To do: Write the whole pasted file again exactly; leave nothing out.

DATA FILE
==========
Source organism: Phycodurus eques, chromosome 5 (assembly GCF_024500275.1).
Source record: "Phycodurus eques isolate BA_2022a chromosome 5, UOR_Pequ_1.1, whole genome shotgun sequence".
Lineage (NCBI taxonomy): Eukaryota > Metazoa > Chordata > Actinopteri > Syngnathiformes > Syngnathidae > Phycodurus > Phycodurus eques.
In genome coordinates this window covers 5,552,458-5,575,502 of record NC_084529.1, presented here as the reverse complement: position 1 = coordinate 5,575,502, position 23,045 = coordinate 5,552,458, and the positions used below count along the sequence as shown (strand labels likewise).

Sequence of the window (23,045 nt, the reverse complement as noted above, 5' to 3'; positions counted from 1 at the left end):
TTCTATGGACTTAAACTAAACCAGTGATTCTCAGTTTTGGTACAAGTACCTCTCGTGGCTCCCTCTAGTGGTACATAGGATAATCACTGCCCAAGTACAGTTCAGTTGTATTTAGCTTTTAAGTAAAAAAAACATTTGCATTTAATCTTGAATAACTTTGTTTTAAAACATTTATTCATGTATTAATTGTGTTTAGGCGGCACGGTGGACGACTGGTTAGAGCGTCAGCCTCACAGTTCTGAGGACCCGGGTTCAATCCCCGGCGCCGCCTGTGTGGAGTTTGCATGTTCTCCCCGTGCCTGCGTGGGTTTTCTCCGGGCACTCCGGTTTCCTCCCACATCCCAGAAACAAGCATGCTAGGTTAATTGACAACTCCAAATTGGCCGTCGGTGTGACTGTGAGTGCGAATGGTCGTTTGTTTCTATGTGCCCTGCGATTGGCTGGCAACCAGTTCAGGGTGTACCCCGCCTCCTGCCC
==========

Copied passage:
Source organism: Phycodurus eques, chromosome 5 (assembly GCF_024500275.1).
Source record: "Phycodurus eques isolate BA_2022a chromosome 5, UOR_Pequ_1.1, whole genome shotgun sequence".
Lineage (NCBI taxonomy): Eukaryota > Metazoa > Chordata > Actinopteri > Syngnathiformes > Syngnathidae > Phycodurus > Phycodurus eques.
In genome coordinates this window covers 5,552,458-5,575,502 of record NC_084529.1, presented here as the reverse complement: position 1 = coordinate 5,575,502, position 23,045 = coordinate 5,552,458, and the positions used below count along the sequence as shown (strand labels likewise).

Sequence of the window (23,045 nt, the reverse complement as noted above, 5' to 3'; positions counted from 1 at the left end):
TTCTATGGACTTAAACTAAACCAGTGATTCTCAGTTTTGGTACAAGTACCTCTCGTGGCTCCCTCTAGTGGTACATAGGATAATCACTGCCCAAGTACAGTTCAGTTGTATTTAGCTTTTAAGTAAAAAAAACATTTGCATTTAATCTTGAATAACTTTGTTTTAAAACATTTATTCATGTATTAATTGTGTTTAGGCGGCACGGTGGACGACTGGTTAGAGCGTCAGCCTCACAGTTCTGAGGACCCGGGTTCAATCCCCGGCGCCGCCTGTGTGGAGTTTGCATGTTCTCCCCGTGCCTGCGTGGGTTTTCTCCGGGCACTCCGGTTTCCTCCCACATCCCAGAAACAAGCATGCTAGGTTAATTGACAACTCCAAATTGGCCGTCGGTGTGACTGTGAGTGCGAATGGTCGTTTGTTTCTATGTGCCCTGCGATTGGCTGGCAACCAGTTCAGGGTGTACCCCGCCTCCTGCCC